Now that we can use variables in our templates, let’s look at different ways we can perform actions on them.

Filters are used by the template engine to act on template variables. To use them simply follow the variable with the filter name inside the delimiter and separate them with the | character.

{{ variable | filter_name }}

The character | separating the variable and the filter is called a pipe or vertical bar.

The filter title acts on a string variable and capitalizes the first letter in every word. This is good for using as formatting on heading strings. Given the variable assignment template_heading = "my very interesting website".

{{ template_heading | title }} OUTPUT My Very Interesting Website

Notice that the first letter of every word is now capitalized.

Filters can also take arguments. The default filter will output the text in its argument when a variable isn’t passed to the template. Consider if no_template_variable is missing from the render_template() arguments.

{{ no_template_variable | default("I am not from a variable.") }} OUTPUT I am not from a variable.

The default filter does not work on empty strings "" or None values. We will look at this scenario in the next exercise.

While filters perform more complex functions than simple operators, they are still small, focused actions. Here is a list of commonly applied filters and their descriptions. More information can be found in the Jinja2 documentation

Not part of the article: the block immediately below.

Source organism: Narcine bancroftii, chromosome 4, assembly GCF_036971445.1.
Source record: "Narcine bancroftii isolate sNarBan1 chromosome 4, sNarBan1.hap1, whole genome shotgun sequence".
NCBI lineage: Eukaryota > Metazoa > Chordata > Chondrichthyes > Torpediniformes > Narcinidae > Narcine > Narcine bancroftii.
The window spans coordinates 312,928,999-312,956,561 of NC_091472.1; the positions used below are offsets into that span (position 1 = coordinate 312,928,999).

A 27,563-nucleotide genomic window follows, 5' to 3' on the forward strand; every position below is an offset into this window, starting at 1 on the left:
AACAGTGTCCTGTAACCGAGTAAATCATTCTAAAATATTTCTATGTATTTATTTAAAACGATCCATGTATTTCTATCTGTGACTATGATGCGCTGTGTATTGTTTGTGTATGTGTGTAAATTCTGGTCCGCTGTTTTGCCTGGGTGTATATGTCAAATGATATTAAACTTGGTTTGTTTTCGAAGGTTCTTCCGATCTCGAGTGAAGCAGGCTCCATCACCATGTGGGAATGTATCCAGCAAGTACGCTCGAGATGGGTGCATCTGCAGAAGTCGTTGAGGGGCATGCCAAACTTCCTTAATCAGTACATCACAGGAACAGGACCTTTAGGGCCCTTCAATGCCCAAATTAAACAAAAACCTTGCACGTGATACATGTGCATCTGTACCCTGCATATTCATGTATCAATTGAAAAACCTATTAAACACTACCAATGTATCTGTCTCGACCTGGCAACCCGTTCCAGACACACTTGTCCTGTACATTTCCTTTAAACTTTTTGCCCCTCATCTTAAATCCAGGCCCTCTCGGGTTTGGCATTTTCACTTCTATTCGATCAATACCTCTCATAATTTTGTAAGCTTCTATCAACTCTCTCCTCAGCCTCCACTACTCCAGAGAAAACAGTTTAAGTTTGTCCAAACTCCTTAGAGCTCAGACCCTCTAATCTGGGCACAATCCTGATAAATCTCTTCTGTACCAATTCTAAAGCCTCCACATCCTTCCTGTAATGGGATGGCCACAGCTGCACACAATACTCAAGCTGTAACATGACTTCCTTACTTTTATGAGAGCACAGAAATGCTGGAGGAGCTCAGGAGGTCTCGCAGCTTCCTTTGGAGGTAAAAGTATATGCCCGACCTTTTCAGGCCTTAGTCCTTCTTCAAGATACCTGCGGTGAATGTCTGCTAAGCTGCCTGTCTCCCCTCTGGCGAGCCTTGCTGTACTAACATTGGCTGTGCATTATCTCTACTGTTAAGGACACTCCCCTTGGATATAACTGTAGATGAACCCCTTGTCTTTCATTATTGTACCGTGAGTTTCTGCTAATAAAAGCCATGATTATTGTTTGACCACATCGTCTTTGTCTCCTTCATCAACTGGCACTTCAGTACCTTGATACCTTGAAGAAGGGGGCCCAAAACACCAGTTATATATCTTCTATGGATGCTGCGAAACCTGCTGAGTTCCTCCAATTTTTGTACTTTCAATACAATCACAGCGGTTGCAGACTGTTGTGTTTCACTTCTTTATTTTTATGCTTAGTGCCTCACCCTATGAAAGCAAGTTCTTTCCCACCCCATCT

• title: Capitalizes the first letter of each word in a string, known as titlecase
  • capitalize: Capitalizes the first character of a string, such as in a sentence
  • lower/uppercase: Makes all the characters in a string lowercase/uppercase
  • int/float: Changes any number variable to an integer/float
  • default: Defines a default string if the variable is not defined
  • length: Calculates the length of a string, list or dictionary variable
  • dictsort: Sorts a dictionary by its keys



Since the recipe names are stored in all lowercase characters you need to capitalize the first letter of each word for the recipe heading.

In recipe.html apply a filter to template_recipe that capitalizes the first letter of each word.


The description argument in app.py has been removed. Use a filter to make sure a proper description is displayed.

Use a filter on template_description that will display text even if the variable isn’t passed through render_template.

If you want to utilize the recipe name in your message, you can pass the filter a string such as:

"A " + template_recipe + " recipe."

Once you run the code go to app.py and put template_description variable assignment back in the render_template() function of the recipe route.


In the ingredients heading it might be important to display the number of ingredients. This could help a prospective chef know how complicated a recipe is.

In recipe.html create a separate delimiter block at the end of, but still inside, the ingredients heading. Inside this block display the length of template_ingredients.

For example the heading output can look like this: Ingredients - 3


In the instructions section the dictionary has unsorted keys.

Use a filter to make sure the dictionary is output in sorted order.

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